Akt cannot account for PI3K-mediated PKC activation and irreversible platelet aggregation
We next attempted to determine which signalling molecule is responsible for PI3K-dependent PKC activation and platelet aggregation. The role of Akt, a major downstream effector of PI3K, was investigated by using selective inhibitors (SH-6 and AKT inhibitor V) at concentrations reported to inhibit Akt in human platelets (Resendiz et al., 2007; Yin et al., 2008). As shown in Figure 7A, both SH-6 (30 µM) and AKT inhibitor V (30 µM) significantly decreased the Ser9 phosphorylation of GSK3β induced by thrombin, PAR1-AP and PAR4-AP, which is mainly dependent on Akt in platelets (Li et al., 2008), thus confirming the effectiveness of these two inhibitors. In this condition, however, neither SH-6 nor AKT inhibitor V markedly prevented MARCKS phosphorylation induced by these stimulators (Figure 7B). Moreover, SH-6 and AKT inhibitor V only slightly reduced the maximal extent or the initial rate of platelet aggregation in response to thrombin, PAR1-AP or PAR4-AP, and did not affect the stability of platelet aggregation (Figure 7C). Even in the presence of YD-3, SH-6 or AKT inhibitor V also failed to reverse thrombin-induced platelet aggregation (Figure 7C).
Combined blockade of ADP P2Y12 receptor and PAR4 reverses thrombin-induced platelet aggregation
It has been reported that PAR1-mediated PI3K activation is largely dependent on the ADP/P2Y12/Gi pathway (Trumel et al., 1999); we thus investigated whether a P2Y12 antagonist is also able to disrupt the stability of thrombin-induced platelet aggregation when in combination with a PAR4 antagonist. As shown in Figure 8A, the P2Y12 antagonist 2Me-SAMP (100 µM) abolished Akt phosphorylation, at both Thr308 and Ser473, induced by thrombin or PAR1-AP, and selectively inhibited the late phosphorylation of MARCKS (Figure 8B). In contrast, although 2Me-SAMP also abolished PAR4-AP-induced Akt phosphorylation, MARCKS phosphorylation was less affected than that in PAR1-stimulated platelets (Figure 8A and B). 2Me-SAMP alone was able to reverse the platelet aggregation induced by PAR1-AP, but not that induced by PAR4-AP or thrombin. As expected, in the presence of both 2Me-SAMP and YD-3, thrombin-induced platelet aggregation was reduced and became reversible (Figure 8C).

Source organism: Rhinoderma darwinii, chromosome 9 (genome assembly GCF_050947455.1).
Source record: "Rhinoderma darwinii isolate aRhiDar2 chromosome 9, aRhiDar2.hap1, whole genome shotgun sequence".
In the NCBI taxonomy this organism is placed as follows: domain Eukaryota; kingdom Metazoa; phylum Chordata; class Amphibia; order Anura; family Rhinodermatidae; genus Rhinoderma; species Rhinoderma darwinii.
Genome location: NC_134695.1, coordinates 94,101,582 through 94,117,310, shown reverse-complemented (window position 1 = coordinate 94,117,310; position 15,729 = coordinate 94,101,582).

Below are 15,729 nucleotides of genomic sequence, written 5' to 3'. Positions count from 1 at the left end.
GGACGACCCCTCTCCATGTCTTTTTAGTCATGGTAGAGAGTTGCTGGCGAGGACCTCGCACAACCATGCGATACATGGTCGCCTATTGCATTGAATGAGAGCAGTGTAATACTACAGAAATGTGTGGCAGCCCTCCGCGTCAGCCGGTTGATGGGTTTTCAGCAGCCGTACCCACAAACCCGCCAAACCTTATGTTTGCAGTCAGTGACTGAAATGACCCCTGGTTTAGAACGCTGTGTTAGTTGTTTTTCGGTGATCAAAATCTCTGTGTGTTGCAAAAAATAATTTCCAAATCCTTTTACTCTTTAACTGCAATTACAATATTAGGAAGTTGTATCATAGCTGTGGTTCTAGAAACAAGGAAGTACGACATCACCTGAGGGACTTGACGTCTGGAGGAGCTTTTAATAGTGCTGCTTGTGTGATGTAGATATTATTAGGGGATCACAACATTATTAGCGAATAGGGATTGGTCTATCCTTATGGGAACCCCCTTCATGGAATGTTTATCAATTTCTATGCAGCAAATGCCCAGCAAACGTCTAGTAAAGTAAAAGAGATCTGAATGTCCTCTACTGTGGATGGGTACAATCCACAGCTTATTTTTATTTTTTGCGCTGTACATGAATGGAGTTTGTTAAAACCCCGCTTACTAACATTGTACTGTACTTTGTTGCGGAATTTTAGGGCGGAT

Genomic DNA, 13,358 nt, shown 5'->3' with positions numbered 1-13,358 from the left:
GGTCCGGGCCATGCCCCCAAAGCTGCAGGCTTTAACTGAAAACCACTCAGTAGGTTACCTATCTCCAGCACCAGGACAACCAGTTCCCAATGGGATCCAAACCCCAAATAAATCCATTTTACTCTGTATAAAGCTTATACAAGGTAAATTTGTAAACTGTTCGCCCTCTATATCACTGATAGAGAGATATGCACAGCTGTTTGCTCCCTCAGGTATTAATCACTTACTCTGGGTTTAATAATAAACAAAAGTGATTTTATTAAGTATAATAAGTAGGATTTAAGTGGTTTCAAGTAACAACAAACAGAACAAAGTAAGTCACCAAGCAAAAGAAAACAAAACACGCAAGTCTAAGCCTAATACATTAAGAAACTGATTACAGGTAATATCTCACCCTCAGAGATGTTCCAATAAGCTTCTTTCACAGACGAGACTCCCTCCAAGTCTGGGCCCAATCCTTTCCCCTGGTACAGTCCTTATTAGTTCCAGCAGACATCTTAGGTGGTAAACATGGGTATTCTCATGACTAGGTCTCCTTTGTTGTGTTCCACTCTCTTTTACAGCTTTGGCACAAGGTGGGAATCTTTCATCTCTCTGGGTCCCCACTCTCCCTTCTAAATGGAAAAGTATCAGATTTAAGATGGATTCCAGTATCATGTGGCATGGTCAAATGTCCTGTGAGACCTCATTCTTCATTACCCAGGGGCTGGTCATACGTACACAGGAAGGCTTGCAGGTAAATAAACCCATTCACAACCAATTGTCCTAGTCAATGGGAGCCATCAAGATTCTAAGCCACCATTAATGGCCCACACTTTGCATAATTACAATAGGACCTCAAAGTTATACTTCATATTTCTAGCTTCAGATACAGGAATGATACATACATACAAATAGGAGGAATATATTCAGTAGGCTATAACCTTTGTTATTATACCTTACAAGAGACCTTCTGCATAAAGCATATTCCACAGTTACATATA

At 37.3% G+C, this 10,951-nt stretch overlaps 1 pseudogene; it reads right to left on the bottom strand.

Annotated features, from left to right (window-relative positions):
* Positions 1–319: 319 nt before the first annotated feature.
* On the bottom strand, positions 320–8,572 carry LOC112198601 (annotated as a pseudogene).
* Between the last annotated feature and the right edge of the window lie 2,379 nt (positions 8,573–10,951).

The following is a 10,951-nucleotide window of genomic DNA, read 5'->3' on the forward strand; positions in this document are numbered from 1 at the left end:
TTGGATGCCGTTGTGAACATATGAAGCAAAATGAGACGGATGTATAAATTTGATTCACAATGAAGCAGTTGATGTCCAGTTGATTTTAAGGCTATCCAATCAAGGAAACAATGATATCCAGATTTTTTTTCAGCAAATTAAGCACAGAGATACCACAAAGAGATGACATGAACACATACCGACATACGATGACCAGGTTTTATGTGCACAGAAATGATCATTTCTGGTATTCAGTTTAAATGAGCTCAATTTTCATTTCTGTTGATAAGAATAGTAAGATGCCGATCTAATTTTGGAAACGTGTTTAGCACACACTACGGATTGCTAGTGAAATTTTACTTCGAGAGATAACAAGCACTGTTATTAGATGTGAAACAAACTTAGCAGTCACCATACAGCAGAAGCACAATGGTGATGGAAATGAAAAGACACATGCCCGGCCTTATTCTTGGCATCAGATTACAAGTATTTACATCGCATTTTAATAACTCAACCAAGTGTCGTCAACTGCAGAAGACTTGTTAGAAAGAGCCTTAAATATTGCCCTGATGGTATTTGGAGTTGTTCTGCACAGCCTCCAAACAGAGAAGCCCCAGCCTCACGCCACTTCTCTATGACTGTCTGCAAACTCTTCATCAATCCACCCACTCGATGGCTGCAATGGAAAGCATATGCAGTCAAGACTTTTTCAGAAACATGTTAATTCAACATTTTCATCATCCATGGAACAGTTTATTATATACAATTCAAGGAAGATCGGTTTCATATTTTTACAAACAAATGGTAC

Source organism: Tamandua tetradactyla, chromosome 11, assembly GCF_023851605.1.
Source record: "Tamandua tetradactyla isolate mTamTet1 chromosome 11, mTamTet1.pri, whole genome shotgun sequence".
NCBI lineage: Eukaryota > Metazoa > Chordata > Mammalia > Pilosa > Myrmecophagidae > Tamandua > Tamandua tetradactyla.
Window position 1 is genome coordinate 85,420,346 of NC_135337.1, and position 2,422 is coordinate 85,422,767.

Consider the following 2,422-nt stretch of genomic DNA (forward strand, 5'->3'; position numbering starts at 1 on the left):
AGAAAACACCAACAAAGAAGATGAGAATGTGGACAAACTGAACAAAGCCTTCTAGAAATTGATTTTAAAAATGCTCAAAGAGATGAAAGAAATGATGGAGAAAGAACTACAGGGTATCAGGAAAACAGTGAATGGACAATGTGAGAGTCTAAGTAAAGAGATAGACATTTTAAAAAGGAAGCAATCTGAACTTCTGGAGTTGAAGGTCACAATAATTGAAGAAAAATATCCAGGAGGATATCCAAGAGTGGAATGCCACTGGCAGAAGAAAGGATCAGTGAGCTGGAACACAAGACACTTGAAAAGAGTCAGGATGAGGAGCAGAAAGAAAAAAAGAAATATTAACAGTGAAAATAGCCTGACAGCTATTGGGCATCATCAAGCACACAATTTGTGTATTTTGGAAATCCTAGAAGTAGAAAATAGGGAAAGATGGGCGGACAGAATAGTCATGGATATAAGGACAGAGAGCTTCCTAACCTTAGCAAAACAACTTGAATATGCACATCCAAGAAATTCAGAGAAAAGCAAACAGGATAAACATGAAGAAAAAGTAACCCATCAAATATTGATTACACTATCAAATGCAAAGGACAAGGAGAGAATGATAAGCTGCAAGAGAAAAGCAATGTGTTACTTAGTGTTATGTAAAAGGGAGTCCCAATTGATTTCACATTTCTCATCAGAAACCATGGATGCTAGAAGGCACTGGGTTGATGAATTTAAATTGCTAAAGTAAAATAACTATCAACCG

In the present study, we have demonstrated that in addition to PI3K, PAR4 also contributes to the maintenance of GPIIb/IIIa exposure and platelet aggregation in response to thrombin. Although it has been suggested that PAR4 stabilizes thrombin-induced platelet aggregation (Covic et al., 2002b), there is little direct evidence for such an effect. In this study, several approaches were used to further elucidate the role of PAR4 in this response. First, PAR4 was blocked by using YD-3, which is a selective, non-peptide antagonist of this receptor (Wu et al., 2002; Wu and Teng, 2006; Ofosu et al., 2008). When platelets were cotreated with a PI3K inhibitor and YD-3, thrombin only induced a small wave of platelet aggregation followed by almost complete disaggregation. Second, in PAR4-desensitized platelets, wortmannin was able to reverse platelet aggregation in response to thrombin; the result was the same as that observed in YD-3-treated platelets. Third, PAR4-AP attenuated the inhibitory effect of wortmannin on PAR1-AP-induced irreversible platelet aggregation. Finally, by using PAC-1 binding to determine the duration of GPIIb/IIIa exposure caused by thrombin, we showed that wortmannin plus YD-3 markedly accelerated the inactivation of GPIIb/IIIa in thrombin-stimulated platelets, suggesting that the sustained activation of GPIIb/IIIa, and thus the irreversible aggregation, is dependent on both PAR4 and PI3K.